INTELLIGENT WORK FORUMS
FOR ENGINEERING PROFESSIONALS

Log In

Come Join Us!

Are you an
Engineering professional?
Join Eng-Tips Forums!
  • Talk With Other Members
  • Be Notified Of Responses
    To Your Posts
  • Keyword Search
  • One-Click Access To Your
    Favorite Forums
  • Automated Signatures
    On Your Posts
  • Best Of All, It's Free!

*Eng-Tips's functionality depends on members receiving e-mail. By joining you are opting in to receive e-mail.

Posting Guidelines

Promoting, selling, recruiting, coursework and thesis posting is forbidden.

Jobs

Is there an optimal frequency for PWM?

Is there an optimal frequency for PWM?

(OP)
Hello all,

I am using PWM in my solar charge controller and by default the frequency is 900 Hz of the micro controller?
with 900Hz you and hear the MOSFETs making noise when not full on. I tried setting the frequency to 9kHz which makes the sound not audible any more.

Is there an optimal frequency?

Markus

RE: Is there an optimal frequency for PWM?

Some people will still hear a 9kHz noise.
Most people will not hear 18kHz.

... but you need to look at your waveforms to see how fast you can go and still get clean switching; you might need more gate voltage, or different reactance in the load.

... and there's a limit to how fast a microcontroller can toggle a switch, given all the other stuff it may be doing simultaneously.

Mike Halloran
Pembroke Pines, FL, USA

RE: Is there an optimal frequency for PWM?

Frequently there is/are specific components mounted in the wrong way that cause the board to become a sounding board. There are various techniques for damping that or eliminating it completely depending on exactly what part the noise is emanating from.

You should put in some effort to figure out exactly what is making the noise, likely it is not really the transistors.

Keith Cress
kcress - http://www.flaminsystems.com

RE: Is there an optimal frequency for PWM?

I have made quite a few PWM circuits over the years... the power versions always sing. That said, it's typically what I'm driving, not the driving circuit itself. For example, when making a heater controller, the heating elements themselves put off a nice tune... I could tell when the unit was approaching the desired temp as the PID algorithm would kick in and the frequency would ramp down. Music to my ears.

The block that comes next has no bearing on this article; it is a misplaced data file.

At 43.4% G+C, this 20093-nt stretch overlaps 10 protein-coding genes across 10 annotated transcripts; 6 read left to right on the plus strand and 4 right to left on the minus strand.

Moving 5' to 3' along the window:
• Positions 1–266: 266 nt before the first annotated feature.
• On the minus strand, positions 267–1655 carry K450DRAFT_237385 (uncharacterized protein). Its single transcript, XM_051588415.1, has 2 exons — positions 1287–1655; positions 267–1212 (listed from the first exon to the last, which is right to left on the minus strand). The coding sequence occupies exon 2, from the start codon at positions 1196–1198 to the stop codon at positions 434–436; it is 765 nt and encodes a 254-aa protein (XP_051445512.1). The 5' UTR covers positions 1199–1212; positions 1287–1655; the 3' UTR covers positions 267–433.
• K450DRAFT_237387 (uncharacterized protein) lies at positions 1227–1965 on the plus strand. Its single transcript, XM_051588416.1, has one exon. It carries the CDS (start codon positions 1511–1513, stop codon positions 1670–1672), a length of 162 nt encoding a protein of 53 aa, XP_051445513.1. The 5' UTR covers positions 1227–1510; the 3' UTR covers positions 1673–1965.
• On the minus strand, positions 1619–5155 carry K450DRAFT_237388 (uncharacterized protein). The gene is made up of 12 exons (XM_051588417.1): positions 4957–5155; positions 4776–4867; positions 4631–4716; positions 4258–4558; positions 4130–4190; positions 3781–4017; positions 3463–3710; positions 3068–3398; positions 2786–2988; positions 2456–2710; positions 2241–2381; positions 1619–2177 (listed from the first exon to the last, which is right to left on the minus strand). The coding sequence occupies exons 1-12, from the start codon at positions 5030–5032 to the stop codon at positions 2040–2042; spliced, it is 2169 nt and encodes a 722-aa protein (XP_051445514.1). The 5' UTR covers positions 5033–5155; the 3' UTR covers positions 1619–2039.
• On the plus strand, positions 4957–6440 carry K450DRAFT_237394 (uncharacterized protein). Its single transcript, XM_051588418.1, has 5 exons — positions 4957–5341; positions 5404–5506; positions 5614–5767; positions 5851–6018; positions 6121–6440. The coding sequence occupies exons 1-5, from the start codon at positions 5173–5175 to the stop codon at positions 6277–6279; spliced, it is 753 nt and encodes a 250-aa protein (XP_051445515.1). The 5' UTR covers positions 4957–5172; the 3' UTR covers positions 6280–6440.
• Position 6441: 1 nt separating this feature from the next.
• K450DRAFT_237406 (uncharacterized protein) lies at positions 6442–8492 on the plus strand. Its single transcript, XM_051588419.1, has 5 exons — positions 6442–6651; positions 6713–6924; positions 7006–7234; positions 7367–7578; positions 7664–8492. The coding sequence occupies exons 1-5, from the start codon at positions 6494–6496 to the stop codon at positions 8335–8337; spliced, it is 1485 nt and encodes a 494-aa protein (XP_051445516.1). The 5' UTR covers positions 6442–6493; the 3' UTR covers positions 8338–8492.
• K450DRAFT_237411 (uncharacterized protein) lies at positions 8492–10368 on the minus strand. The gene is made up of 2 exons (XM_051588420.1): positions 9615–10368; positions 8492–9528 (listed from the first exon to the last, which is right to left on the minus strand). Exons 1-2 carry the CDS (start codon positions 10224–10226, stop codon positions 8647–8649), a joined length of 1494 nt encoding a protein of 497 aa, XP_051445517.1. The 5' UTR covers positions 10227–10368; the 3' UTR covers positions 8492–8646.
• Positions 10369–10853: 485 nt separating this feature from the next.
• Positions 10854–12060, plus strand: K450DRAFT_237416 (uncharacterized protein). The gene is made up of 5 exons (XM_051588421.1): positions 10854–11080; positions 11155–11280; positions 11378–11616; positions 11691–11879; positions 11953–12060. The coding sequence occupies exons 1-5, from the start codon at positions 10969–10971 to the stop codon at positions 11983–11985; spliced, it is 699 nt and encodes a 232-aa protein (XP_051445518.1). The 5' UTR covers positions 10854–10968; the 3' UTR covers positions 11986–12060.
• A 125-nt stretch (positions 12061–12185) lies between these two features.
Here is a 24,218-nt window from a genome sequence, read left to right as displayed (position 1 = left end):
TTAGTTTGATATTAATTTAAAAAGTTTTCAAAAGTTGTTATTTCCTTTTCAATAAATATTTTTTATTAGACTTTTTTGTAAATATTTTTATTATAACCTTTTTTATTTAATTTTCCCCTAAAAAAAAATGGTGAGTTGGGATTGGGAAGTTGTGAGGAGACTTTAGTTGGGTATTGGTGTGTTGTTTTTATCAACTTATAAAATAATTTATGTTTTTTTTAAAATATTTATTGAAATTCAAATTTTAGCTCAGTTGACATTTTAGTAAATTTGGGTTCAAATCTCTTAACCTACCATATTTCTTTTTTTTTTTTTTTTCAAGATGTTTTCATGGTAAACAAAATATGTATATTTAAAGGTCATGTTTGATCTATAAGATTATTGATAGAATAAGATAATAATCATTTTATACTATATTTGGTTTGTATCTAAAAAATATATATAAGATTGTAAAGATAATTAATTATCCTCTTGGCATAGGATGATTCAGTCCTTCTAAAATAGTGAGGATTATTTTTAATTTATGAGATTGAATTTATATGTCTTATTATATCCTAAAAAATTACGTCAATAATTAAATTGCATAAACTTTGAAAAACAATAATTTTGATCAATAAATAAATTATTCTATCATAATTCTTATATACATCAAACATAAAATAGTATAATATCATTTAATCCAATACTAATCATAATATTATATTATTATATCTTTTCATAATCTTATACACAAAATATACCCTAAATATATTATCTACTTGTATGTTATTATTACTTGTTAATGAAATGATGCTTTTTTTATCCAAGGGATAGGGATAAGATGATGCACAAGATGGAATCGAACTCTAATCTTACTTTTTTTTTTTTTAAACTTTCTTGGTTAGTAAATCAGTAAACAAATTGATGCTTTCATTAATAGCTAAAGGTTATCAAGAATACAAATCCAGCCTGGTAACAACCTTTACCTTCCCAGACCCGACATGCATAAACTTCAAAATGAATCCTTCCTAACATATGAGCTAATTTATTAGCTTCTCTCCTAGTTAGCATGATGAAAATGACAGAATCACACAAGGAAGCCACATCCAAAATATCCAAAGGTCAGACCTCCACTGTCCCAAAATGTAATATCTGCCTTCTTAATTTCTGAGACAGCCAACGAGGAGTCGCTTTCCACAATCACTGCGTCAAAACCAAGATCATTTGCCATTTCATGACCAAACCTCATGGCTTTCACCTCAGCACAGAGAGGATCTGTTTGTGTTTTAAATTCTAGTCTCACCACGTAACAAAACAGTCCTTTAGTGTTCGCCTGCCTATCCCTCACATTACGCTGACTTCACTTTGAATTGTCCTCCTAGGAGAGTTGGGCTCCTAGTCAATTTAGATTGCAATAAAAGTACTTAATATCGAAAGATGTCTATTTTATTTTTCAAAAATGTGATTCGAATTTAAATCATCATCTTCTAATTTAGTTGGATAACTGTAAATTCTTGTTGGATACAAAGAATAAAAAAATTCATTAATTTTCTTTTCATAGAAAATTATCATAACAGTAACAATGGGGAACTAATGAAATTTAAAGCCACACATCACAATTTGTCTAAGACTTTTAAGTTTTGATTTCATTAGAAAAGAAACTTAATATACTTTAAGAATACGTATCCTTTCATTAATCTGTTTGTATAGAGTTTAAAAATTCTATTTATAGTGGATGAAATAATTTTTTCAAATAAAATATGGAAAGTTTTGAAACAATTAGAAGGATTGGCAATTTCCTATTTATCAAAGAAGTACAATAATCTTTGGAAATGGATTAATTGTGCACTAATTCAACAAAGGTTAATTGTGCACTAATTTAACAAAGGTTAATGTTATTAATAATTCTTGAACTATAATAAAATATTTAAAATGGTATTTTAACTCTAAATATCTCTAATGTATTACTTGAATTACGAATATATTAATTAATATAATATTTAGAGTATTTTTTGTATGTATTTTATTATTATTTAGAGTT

I'd suggest it's the inductors on the board that are singing, not the FETs, and Keith's suggestion is sound (pun intended).

Dan - Owner
http://www.Hi-TecDesigns.com

RE: Is there an optimal frequency for PWM?

:)

On SMD boards the most likely candidates are the capacitors. They actually get larger and smaller every cycle. Routing a gap in the board dividing it beneath the singer often stops the noise.

Keith Cress
kcress - http://www.flaminsystems.com

RE: Is there an optimal frequency for PWM?

In my experience, 99% of the acoustic noise coming from converters is caused by the inductors/transformers, due to magnetostriction.
There is not a lot that you can do about it except placing dampening material around the cores or filling them with epoxy or equivalent.

A better solution is to move the switching frequency above 50 kHz, then you won't annoy your dog or other pets in the vicinity.

Cheers,

Benta.

RE: Is there an optimal frequency for PWM?

(OP)
Thanks for the suggestions but I am having a hard time locating the source. The sound seems to be radiating everywhere. I might have to get a tiny microphone and move that around the parts.

Is there a low end of the PWM frequency where it becomes more or less useless for regulation purpose?

Red Flag This Post

Please let us know here why this post is inappropriate. Reasons such as off-topic, duplicates, flames, illegal, vulgar, or students posting their homework.

Red Flag Submitted

Thank you for helping keep Eng-Tips Forums free from inappropriate posts.
The Eng-Tips staff will check this out and take appropriate action.

Reply To This Thread

Posting in the Eng-Tips forums is a member-only feature.

Click Here to join Eng-Tips and talk with other members!


Resources


Close Box

Join Eng-Tips® Today!

Join your peers on the Internet's largest technical engineering professional community.
It's easy to join and it's free.

Here's Why Members Love Eng-Tips Forums:

Register now while it's still free!

Already a member? Close this window and log in.

Join Us             Close